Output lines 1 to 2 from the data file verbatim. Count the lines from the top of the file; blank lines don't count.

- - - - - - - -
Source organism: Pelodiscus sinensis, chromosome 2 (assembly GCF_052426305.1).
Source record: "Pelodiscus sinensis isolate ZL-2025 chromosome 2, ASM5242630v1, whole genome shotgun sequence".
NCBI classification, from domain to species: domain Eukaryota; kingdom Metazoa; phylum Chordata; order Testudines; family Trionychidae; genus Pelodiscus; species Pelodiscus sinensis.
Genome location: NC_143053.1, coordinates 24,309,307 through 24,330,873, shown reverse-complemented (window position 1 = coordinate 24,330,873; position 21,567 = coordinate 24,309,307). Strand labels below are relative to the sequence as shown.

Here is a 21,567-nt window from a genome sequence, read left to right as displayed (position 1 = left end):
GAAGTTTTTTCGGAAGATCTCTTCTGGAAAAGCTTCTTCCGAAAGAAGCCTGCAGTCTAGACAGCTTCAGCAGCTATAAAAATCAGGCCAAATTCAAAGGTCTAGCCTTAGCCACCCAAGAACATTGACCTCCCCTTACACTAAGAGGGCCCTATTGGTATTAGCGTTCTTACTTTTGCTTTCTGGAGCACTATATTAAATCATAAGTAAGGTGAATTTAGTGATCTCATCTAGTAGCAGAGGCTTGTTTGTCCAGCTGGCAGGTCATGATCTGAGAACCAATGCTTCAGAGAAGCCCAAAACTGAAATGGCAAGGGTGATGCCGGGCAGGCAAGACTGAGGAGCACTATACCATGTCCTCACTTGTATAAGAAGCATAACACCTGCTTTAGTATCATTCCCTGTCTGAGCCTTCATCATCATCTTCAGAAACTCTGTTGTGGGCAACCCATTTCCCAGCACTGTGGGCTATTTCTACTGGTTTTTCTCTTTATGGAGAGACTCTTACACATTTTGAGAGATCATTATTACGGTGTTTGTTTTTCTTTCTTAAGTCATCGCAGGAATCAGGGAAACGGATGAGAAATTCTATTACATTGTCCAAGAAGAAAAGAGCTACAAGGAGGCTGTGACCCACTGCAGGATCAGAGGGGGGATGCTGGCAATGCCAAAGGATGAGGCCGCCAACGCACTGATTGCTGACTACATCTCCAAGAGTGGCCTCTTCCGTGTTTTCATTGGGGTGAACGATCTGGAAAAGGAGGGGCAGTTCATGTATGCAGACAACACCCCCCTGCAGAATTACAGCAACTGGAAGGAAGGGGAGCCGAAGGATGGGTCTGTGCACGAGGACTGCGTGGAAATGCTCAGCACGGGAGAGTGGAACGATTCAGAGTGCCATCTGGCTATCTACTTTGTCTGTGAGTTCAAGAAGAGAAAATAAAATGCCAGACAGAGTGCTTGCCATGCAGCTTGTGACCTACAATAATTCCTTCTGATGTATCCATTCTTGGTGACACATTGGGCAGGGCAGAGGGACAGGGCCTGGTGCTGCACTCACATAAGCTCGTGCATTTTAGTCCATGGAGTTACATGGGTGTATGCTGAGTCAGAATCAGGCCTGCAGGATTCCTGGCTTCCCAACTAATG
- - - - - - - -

Source organism: Pelodiscus sinensis, chromosome 2 (assembly GCF_052426305.1).
Source record: "Pelodiscus sinensis isolate ZL-2025 chromosome 2, ASM5242630v1, whole genome shotgun sequence".